Not All Kids Asking Santa For Toys This Year
BOSTON (CBS) — When you see a mall Santa taking pictures and laughing with happy children on his lap, you tend to assume he’s getting hit up for the usual toys these days — items like iPods, E – readers, or X-Boxes.
But Christmas 2010 is new territory. And children are showing a remarkable and startling awareness of their families’ financial situations.
One clear way to tell is by the letters they’re writing to Santa himself.
WBZ-TV’s Jim Armstrong reports.
For nearly 100 years, the US Post Office has accepted letters to Santa Claus. Back in the day, the notes were all from kids who were asking for toys.
Some still do, of course. But lately it is moms and dads writing to Saint Nick. The post office lets anyone willing look at the letters and choose which ones to fulfill.
WBZ went to the Fort Point Station post office in Boston. Many of the letters there are heartbreaking.
One mom wrote to Santa, saying: “I have little money and no transportation. I know this year is very hard for lots of families but I was wondering if you could help us this year.”
In many letters, parents are pleading their cases as if they’re making an application.
Wrote another: “I’m a single parent, I have no assistance in any form and I pay market rent, utilities and child care. I would appreciate if you can help me.”
“I’m just wondering if I can get a little help with my 15-year-old daughters,” goes another letter. “Their clothes sizes are 9-10 in girls. Anything you do would be greatly appreciated. May God bless you and have a merry Christmas.”
And when the kids themselves write, their letters are sometimes tough to read. “I am 13-years-old and my sister is 7,” one young man wrote to Santa. “We would both like toys this Christmas, but mostly we would like things that will help us keep warm.”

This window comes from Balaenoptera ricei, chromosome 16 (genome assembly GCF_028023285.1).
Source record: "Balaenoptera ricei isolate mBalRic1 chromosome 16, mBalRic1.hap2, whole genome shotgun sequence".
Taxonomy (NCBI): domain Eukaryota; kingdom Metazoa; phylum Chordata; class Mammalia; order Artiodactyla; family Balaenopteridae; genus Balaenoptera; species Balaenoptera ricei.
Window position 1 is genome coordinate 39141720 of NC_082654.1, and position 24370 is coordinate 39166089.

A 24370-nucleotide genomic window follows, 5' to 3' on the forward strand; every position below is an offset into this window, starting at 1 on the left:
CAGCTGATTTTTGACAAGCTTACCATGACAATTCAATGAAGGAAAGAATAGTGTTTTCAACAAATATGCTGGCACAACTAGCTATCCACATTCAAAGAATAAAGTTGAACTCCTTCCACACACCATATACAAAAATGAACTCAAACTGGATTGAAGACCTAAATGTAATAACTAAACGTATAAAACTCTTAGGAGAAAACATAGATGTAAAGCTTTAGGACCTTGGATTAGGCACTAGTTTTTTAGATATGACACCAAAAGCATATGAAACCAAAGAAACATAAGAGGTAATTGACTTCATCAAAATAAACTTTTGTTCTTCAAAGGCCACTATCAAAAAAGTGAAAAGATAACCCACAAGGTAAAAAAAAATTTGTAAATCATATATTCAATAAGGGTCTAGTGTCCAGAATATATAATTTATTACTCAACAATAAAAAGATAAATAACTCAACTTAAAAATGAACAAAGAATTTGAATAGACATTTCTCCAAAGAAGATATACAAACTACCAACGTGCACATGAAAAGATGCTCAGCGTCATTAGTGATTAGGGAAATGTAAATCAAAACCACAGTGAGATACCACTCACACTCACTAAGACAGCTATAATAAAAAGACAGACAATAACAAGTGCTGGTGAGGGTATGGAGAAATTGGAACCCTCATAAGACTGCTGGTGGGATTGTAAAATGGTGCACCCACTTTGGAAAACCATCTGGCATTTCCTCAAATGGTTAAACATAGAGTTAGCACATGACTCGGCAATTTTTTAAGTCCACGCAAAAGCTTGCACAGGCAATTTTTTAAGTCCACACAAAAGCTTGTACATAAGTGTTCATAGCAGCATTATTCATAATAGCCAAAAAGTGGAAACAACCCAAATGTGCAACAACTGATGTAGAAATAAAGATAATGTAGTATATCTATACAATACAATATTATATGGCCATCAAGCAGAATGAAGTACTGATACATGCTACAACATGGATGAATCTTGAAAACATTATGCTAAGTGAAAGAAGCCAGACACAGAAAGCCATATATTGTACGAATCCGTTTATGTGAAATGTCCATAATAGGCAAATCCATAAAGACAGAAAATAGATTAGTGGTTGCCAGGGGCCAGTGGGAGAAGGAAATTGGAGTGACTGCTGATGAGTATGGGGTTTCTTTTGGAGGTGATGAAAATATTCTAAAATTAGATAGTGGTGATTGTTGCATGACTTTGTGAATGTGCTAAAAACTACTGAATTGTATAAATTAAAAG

He went on to write that he needs a pair of jeans, and his sister would like a pink sweater.
This year, Santa’s Boston-based post office elves are expecting to get more than 1,300 letters – by far an all time record. They have never received more than 1,000 before.
The problem for many of the families who wrote in is that only about 170 people have signed up to answer those letters. So close to 90 percent will be ignored. And it’s the same story nationwide; millions of Santa’s letters just won’t get answered.
While WBZ was at the post office, we did find a handful of people who were answering these letters.
“That was the tough part, especially when they started asking for stuff for their parents or siblings,” said Ara Najarian.
The Lexington man and his coworkers selected about 15 letters to answer this year.
“We saw a lot of letters where older kids, 9 – 10 year olds saying they were OK but they wanted stuff for their moms or for their 3-or 4-year-old siblings.”
“The stories are sad and that’s why we’re very, very pleased to be able to assist,” said Post Office District Manager Charles K. Lynch.
The post office’s “Operation Santa” program was supposed to end tomorrow, but it’s been extended through next Monday, December 20. You can select a letter from a needy family and help with their Christmas, but you have to go to the Main Post Office at 25 Dorchester Avenue in Boston.
Packages need to be shipped by the 21st to make sure they arrive by Christmas Eve.